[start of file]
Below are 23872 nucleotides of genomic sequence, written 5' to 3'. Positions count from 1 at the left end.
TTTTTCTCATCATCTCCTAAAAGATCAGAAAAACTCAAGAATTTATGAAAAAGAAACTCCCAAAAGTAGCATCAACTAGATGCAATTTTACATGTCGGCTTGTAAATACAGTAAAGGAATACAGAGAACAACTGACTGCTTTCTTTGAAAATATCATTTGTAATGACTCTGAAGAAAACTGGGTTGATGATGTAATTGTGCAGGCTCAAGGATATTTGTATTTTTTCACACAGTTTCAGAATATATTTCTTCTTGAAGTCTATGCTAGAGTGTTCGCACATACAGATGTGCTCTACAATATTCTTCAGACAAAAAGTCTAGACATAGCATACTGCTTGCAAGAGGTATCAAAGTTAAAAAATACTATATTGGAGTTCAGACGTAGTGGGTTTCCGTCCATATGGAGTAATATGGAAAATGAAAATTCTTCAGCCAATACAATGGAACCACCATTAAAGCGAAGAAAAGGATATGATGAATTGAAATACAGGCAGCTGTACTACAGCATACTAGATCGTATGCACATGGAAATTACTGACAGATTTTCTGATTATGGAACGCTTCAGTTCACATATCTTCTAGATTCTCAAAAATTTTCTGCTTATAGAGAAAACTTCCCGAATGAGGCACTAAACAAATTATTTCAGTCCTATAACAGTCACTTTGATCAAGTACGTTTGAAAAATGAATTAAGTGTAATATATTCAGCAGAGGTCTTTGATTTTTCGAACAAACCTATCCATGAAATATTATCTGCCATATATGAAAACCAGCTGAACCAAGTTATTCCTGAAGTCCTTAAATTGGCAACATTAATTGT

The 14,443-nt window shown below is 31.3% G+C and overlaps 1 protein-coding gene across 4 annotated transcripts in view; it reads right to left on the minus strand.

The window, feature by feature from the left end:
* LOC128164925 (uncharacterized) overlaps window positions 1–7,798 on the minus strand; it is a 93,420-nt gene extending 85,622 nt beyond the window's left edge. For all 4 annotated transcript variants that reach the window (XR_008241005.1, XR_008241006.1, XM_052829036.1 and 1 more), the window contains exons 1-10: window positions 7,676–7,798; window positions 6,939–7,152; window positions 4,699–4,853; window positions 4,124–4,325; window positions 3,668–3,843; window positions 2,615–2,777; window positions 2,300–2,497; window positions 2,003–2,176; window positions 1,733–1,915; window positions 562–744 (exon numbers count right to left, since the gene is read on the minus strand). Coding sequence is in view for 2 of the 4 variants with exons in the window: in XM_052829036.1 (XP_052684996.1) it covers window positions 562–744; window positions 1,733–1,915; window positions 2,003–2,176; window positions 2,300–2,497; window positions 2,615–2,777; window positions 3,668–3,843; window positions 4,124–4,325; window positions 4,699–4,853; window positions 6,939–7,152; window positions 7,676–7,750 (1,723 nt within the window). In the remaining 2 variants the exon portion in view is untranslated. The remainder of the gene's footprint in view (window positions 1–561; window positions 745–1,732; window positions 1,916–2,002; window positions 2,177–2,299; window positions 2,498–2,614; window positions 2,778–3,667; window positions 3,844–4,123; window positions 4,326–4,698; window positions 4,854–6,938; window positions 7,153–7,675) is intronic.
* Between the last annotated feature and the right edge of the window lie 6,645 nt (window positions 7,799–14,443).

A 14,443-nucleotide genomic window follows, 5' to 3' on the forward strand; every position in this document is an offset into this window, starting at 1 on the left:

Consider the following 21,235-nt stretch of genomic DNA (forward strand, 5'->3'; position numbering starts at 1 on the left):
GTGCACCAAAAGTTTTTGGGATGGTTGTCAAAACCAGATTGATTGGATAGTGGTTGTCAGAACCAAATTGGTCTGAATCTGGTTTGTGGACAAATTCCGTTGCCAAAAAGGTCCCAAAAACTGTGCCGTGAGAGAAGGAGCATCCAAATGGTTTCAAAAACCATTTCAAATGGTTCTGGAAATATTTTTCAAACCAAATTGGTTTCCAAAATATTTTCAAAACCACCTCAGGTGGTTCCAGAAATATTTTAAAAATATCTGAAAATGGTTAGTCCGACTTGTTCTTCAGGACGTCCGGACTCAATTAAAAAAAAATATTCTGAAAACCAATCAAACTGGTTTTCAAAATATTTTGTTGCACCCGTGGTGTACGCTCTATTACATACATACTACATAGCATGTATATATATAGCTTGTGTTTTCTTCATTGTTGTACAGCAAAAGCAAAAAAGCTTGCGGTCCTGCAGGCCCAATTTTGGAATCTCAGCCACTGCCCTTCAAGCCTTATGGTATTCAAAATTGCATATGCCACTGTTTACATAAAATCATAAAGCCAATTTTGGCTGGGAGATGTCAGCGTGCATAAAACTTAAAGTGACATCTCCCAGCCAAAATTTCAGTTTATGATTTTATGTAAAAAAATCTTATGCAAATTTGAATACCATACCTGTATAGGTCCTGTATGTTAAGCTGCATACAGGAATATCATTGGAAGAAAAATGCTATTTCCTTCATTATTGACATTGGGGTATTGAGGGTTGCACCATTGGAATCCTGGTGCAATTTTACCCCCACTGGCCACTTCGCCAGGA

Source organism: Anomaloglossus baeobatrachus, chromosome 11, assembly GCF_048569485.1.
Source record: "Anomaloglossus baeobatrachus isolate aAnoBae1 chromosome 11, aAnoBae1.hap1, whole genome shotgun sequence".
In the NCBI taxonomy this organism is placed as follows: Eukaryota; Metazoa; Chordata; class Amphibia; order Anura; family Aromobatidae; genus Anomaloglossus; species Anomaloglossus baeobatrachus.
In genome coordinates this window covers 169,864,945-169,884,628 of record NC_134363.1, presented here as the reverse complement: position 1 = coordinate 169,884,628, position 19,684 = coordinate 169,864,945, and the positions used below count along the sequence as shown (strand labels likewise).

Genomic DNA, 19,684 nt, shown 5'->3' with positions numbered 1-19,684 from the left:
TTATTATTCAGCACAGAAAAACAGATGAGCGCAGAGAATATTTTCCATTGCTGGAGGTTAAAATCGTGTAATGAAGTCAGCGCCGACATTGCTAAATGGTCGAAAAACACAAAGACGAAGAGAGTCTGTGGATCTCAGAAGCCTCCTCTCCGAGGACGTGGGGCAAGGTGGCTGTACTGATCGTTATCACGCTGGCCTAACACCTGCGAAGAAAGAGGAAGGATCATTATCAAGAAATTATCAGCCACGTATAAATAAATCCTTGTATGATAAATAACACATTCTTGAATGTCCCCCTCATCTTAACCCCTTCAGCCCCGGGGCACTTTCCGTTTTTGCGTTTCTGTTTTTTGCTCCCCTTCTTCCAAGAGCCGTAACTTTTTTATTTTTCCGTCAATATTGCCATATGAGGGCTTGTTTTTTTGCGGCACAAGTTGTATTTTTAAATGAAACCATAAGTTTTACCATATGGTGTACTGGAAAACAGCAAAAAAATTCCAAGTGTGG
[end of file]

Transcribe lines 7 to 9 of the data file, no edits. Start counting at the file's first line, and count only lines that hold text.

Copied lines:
A 14,443-nucleotide genomic window follows, 5' to 3' on the forward strand; every position in this document is an offset into this window, starting at 1 on the left:

Consider the following 21,235-nt stretch of genomic DNA (forward strand, 5'->3'; position numbering starts at 1 on the left):
GTGCACCAAAAGTTTTTGGGATGGTTGTCAAAACCAGATTGATTGGATAGTGGTTGTCAGAACCAAATTGGTCTGAATCTGGTTTGTGGACAAATTCCGTTGCCAAAAAGGTCCCAAAAACTGTGCCGTGAGAGAAGGAGCATCCAAATGGTTTCAAAAACCATTTCAAATGGTTCTGGAAATATTTTTCAAACCAAATTGGTTTCCAAAATATTTTCAAAACCACCTCAGGTGGTTCCAGAAATATTTTAAAAATATCTGAAAATGGTTAGTCCGACTTGTTCTTCAGGACGTCCGGACTCAATTAAAAAAAAATATTCTGAAAACCAATCAAACTGGTTTTCAAAATATTTTGTTGCACCCGTGGTGTACGCTCTATTACATACATACTACATAGCATGTATATATATAGCTTGTGTTTTCTTCATTGTTGTACAGCAAAAGCAAAAAAGCTTGCGGTCCTGCAGGCCCAATTTTGGAATCTCAGCCACTGCCCTTCAAGCCTTATGGTATTCAAAATTGCATATGCCACTGTTTACATAAAATCATAAAGCCAATTTTGGCTGGGAGATGTCAGCGTGCATAAAACTTAAAGTGACATCTCCCAGCCAAAATTTCAGTTTATGATTTTATGTAAAAAAATCTTATGCAAATTTGAATACCATACCTGTATAGGTCCTGTATGTTAAGCTGCATACAGGAATATCATTGGAAGAAAAATGCTATTTCCTTCATTATTGACATTGGGGTATTGAGGGTTGCACCATTGGAATCCTGGTGCAATTTTACCCCCACTGGCCACTTCGCCAGGA